Despite others trying to define how we view Liverpool’s season ahead of the Champions League final, we will always define our own success…
HOW’S your nerves?
Gauging where you are could depend on whether you’re currently staring at the Eiffel Tower or Liverpool St. John’s. It could be, like me, you’re still dwelling on what could’ve been in the red mist of last Sunday.
Regardless, Liverpool should be alive with the presence of the biggest game in club football. It is rightly an all-consuming beast, the European Cup final. There’s an opponent of relevance to the story, but no fairytale is written without peril.
This team will have to suffer on Saturday. For how long and with what lasting impact remains unknown. Madrid are bound by their own sense of kismet. They too have a history which demands a new chapter.
Two powerhouses, two bastions and two journeys who only have eyes on each other. The rest is noise.
But the rest want their twopence. They want to tell you success relies on this one. They’ll shout from 16th place houses about what defines our success. The state of it indeed.
Last Sunday was a lesson in a truth we all already know: that we’re not favoured. The reasons and logic are fair enough. If you define your football-supporting security by the amount of trophies your team has won, the last thing you want is the most successful club in the country to rack up anymore.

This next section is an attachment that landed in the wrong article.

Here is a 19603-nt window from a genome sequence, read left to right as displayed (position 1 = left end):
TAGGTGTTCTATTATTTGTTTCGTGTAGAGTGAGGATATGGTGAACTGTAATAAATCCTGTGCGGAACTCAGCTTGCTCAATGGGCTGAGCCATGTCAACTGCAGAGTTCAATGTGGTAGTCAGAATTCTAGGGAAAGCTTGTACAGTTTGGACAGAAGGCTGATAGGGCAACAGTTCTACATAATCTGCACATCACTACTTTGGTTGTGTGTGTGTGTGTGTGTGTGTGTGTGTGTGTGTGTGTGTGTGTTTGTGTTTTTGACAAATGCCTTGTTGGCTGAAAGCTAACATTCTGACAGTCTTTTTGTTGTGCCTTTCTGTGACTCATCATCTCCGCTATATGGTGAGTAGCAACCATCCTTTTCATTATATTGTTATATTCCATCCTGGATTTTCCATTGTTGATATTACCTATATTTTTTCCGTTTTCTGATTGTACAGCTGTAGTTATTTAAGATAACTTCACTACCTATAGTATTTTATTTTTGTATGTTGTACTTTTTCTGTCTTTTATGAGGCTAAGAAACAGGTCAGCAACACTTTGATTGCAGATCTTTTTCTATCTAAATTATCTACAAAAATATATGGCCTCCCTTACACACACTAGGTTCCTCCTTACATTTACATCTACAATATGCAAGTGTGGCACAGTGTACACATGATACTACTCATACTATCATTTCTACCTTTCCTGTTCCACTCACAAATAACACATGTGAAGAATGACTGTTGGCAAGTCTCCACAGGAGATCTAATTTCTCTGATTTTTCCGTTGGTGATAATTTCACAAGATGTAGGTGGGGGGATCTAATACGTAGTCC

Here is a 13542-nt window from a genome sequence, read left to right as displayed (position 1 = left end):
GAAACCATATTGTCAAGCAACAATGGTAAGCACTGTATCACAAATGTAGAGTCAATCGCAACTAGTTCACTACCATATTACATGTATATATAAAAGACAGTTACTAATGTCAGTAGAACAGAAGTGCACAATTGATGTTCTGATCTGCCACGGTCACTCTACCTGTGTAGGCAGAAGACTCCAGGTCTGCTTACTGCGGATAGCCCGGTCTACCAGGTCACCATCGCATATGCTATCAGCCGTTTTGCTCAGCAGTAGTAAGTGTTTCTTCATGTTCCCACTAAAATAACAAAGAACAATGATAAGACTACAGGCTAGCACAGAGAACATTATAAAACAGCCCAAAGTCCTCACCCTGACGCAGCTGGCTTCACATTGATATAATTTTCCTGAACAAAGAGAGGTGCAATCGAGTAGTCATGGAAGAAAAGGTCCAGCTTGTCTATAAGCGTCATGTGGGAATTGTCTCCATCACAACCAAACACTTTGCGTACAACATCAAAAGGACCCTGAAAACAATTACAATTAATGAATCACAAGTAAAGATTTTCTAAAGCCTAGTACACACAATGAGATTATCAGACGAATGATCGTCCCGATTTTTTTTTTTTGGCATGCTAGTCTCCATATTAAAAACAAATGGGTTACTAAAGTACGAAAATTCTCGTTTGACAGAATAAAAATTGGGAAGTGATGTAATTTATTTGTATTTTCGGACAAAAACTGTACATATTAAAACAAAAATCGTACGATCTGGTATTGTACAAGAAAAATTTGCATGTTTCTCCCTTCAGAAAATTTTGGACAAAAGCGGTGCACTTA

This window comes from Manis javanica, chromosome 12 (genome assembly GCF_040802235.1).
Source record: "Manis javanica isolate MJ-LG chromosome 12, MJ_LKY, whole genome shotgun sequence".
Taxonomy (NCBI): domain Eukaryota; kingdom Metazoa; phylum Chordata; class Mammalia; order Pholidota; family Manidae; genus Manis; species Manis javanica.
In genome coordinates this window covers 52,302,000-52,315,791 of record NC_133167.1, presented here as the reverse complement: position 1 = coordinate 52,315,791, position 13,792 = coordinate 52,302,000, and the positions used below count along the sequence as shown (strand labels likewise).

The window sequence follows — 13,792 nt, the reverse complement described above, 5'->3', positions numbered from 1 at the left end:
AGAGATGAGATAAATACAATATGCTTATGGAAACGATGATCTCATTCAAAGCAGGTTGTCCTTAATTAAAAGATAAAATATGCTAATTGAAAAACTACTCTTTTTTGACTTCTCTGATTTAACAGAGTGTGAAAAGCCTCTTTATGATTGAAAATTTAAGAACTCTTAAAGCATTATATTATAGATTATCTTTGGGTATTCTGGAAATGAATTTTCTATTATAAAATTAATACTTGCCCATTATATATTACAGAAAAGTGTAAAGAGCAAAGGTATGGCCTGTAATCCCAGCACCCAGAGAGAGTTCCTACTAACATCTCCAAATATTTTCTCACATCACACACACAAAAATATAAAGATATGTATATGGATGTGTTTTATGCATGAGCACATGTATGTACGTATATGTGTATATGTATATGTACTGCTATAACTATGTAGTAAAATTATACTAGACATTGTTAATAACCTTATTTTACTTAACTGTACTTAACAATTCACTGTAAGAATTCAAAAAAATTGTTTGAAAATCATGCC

We have done it, I’m sure many of us still do. Manchester United still see Manchester City a million miles away from eclipsing 20 times. Many around the country simply view Liverpool as nauseating when it comes to success. Again, fair enough. We can’t control these things and nor should we wish to.
There are many things in which I’m at peace with when it comes to the anti-Liverpool agenda. One of the strongest lines I draw is that this team isn’t successful if it doesn’t win in Paris tomorrow. That going from four cups to two is a failure. That history won’t remember them.
Excluding the COVID-19 period of football, Liverpool have lost four Premier League games since the beginning of the 2018-19 season. Think about that for a moment, that hundreds of thousands of people have entered Anfield to watch us. That hundreds of thousands of home fans have turned up to beat us.
A timespan of 105 games with fans in stadiums, some 9,450 minutes (I hope this is accurate) of football. Think of the journeys, of the goals and of the fist pumps. Think about them being tired and wanting to go to bed and give me your definition of success.
Alex Ferguson used to say you couldn’t lose more than six times in a season to win the Premier League, Liverpool have shattered that mold along with City. They’ve made it look feeble.
This season we’ve reconnected ourselves with the joy of cup football. Wembley adorned in red and accompanied by flags, smoke and establishment disdain. These are days we won’t forget. They’re another flag in the ground of a place in time.
This team wants success for its own legacy. We want it for them. That we weren’t able to win four cups on the verge of game 63 says everything about what this journey has given us. We’re seeing such riches on a weekly basis from Preston to Paris.
Let others define their version of what our success is. It’s a lonely place to be. Liverpool play for the big cup tomorrow on their rightful stage — the place so many can only imagine what it tastes like.
Whatever happens, this is part of a greater gift we’ve been given.
Embrace it all.
“I’m so excited to get into that fan park…Liverpool fans have enough practice in what to do in these European finals so we will have a party!”
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— The Anfield Wrap (@TheAnfieldWrap) May 27, 2022